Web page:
Speech delivered by Ian Wilson, National Archivist of Canada
at the Event marking the 10th Anniversary of Ukrainian Independence (Ukrainian Night)
January 30, 2002, National Archives of Canada
Your Excellency Dr. Scherbak, members of the diplomatic community, distinguished guests, mesdames et messieurs
Welcome, Bienvenue, Vitaemo!
This celebration of the 10th Anniversary of Ukrainian independence is an opportunity for the Archives to salute and enjoy a vital part of our Canadian heritage. At the National Archives of Canada heritage is our business and our passion. Its preservation and making it accessible to all Canadians is our mandate.
Ten years ago, at a State Dinner in Kiev, Canada’s then Governor General, the Right Honourable Ramon Hnatyshyn, of Ukrainian descent, had this to say:
"In the past century, Ukrainian-Canadians have become an integral part and an influential force in Canadian life, helping to shape our country’s economy, its public service, its culture...They have helped create prosperity, not just for themselves, but for all Canadians."
The first wave of immigration brought over 150,000 Ukrainians to Canada between 1896 and 1914. Today Canada boasts one million citizens of Ukrainian descent - one of the largest ethnocultural communities in the country. The following are but a few well-known names: Wayne Gretzky, William Kurelek, Roy Romanov, John Sopinka, Roberta Bondar, George Ryga, Luba Goy and Steve Podborski.
Ukrainian-Candians are an integral part of our national fabric.
Unfortunately in the first decades of the past century they had to meet the challenges of discrimination. They were among the first settlers from Eastern Europe to arrive in a country where most previous immigrants had come from the United Kingdom, the United States and Western Europe.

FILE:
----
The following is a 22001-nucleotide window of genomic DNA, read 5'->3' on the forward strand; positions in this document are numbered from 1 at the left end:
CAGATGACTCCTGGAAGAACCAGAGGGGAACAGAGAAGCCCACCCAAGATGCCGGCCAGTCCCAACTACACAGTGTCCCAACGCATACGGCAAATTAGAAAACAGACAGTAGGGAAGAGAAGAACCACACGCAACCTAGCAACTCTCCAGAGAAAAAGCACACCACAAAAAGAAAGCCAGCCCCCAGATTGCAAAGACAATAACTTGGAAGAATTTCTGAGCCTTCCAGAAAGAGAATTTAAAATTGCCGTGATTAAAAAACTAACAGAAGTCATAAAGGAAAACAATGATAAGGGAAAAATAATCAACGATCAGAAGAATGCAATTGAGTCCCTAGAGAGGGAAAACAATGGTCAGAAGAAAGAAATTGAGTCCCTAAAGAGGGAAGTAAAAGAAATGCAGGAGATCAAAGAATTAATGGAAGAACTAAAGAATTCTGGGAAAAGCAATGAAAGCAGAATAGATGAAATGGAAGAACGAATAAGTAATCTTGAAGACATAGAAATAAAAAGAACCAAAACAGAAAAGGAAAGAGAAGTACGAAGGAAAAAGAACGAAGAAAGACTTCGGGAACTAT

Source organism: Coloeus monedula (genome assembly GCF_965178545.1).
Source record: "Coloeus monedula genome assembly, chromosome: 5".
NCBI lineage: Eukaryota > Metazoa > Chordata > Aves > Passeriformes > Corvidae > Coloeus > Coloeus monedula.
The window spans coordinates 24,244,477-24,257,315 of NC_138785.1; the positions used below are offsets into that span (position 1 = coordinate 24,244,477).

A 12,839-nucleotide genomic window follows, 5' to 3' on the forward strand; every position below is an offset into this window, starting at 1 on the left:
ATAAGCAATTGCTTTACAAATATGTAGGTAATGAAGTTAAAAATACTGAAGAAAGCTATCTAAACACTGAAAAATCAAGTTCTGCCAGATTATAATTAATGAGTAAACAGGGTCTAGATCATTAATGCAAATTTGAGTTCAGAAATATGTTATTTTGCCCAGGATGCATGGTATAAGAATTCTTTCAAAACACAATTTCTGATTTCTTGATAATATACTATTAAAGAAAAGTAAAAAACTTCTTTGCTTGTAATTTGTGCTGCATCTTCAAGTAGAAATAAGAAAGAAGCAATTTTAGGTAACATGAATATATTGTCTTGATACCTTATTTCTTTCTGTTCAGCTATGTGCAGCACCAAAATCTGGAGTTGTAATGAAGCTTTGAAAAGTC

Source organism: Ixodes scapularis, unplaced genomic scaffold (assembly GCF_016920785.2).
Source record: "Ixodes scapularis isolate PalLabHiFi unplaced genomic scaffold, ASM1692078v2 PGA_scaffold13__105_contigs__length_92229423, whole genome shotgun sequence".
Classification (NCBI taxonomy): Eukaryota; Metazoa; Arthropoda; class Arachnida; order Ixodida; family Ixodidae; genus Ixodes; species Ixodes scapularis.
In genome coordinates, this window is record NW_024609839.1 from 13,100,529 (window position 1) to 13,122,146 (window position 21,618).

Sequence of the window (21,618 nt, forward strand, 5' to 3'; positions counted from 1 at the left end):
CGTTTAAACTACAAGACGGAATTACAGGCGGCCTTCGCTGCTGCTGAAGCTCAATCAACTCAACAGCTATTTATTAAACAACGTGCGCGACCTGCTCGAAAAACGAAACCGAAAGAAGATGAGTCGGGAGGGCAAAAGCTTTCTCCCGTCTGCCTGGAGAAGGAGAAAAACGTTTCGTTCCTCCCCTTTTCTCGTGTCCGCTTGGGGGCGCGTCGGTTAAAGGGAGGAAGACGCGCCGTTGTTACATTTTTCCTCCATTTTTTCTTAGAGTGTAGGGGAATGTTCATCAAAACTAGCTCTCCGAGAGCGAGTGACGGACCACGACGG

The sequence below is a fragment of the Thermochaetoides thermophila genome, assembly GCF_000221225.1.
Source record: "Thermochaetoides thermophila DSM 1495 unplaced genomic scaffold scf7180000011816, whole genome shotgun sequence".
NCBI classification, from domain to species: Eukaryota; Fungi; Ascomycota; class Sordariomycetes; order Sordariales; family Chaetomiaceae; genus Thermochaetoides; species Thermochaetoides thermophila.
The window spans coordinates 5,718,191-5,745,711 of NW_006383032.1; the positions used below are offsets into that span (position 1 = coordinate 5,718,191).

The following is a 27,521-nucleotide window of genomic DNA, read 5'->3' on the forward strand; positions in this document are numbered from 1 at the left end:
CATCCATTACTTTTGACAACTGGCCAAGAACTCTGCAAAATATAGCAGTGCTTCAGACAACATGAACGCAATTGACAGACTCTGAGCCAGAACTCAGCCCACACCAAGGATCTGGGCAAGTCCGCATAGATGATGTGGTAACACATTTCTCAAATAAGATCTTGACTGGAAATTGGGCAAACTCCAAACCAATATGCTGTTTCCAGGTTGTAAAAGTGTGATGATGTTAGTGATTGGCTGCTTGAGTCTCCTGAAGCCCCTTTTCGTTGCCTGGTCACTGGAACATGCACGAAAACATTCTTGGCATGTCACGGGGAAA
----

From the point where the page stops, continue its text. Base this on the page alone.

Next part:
During the First World War some 5,000 Ukrainians, not yet naturalized citizens, were interned as "enemy aliens" in 26 labour camps across Canada. At the same time, 10,000 Ukrainian-Canadians enlisted in the Canadian Expeditionary Force. During the Second World War more than 34,000 served Canada overseas.
Independence for Ukraine has been a central issue in the Ukrainian-Canadian community since the 1920s. A fact that is well-documented in the hundreds of records
of Ukrainian organizations, family and individual collections we hold at the National Archives. Please visit the display in the auditorium foyer, organized by two of our archivists.
Some of the documents on show are presently held by the Department of Foreign Affairs and the Office of the Governor General and have been generously loaned for tonight’s celebration.
The "stories" that we are privileged to have at the National Archives and make available, form, I believe, one of the world’s most multi-faceted cultural and historical mosaics.
We offer all researchers, private and professional, Canadian or from abroad, access to the information held in our millions of photos, computer files, diaries, paintings, maps, letters, films and TV programs. They may come in person or link to our Internet site, www.archives.ca. Last year more than 73 million hits and 1.7 million user sessions made it one of the most popular federal government sites.
A search of the Web for "Ukrainian studies in Canada" reveals 21,200 sites. A search for "Ukrainian archives in Canada" yields 10,900 sites. There can be no doubt that Canada and Ukraine share deep and long-lasting bonds.
To paraphrase the national poet of Ukraine, Taras Shevchenko : "Think, read and learn about other people, but do not forget your own". The National Archives is an important part of Canada’s memory, we will not forget.
In closing, I want to thank you for coming, and Happy Anniversary Ukraine!
For additional information, please contact:
Alla Okomaniuk, Press Secretary of the Embassy of Ukraine
310 Somerset Street West, Ottawa, ON K2P 0J9
Tel. (613) 230-2961, fax (613) 230-2400
2002 02 26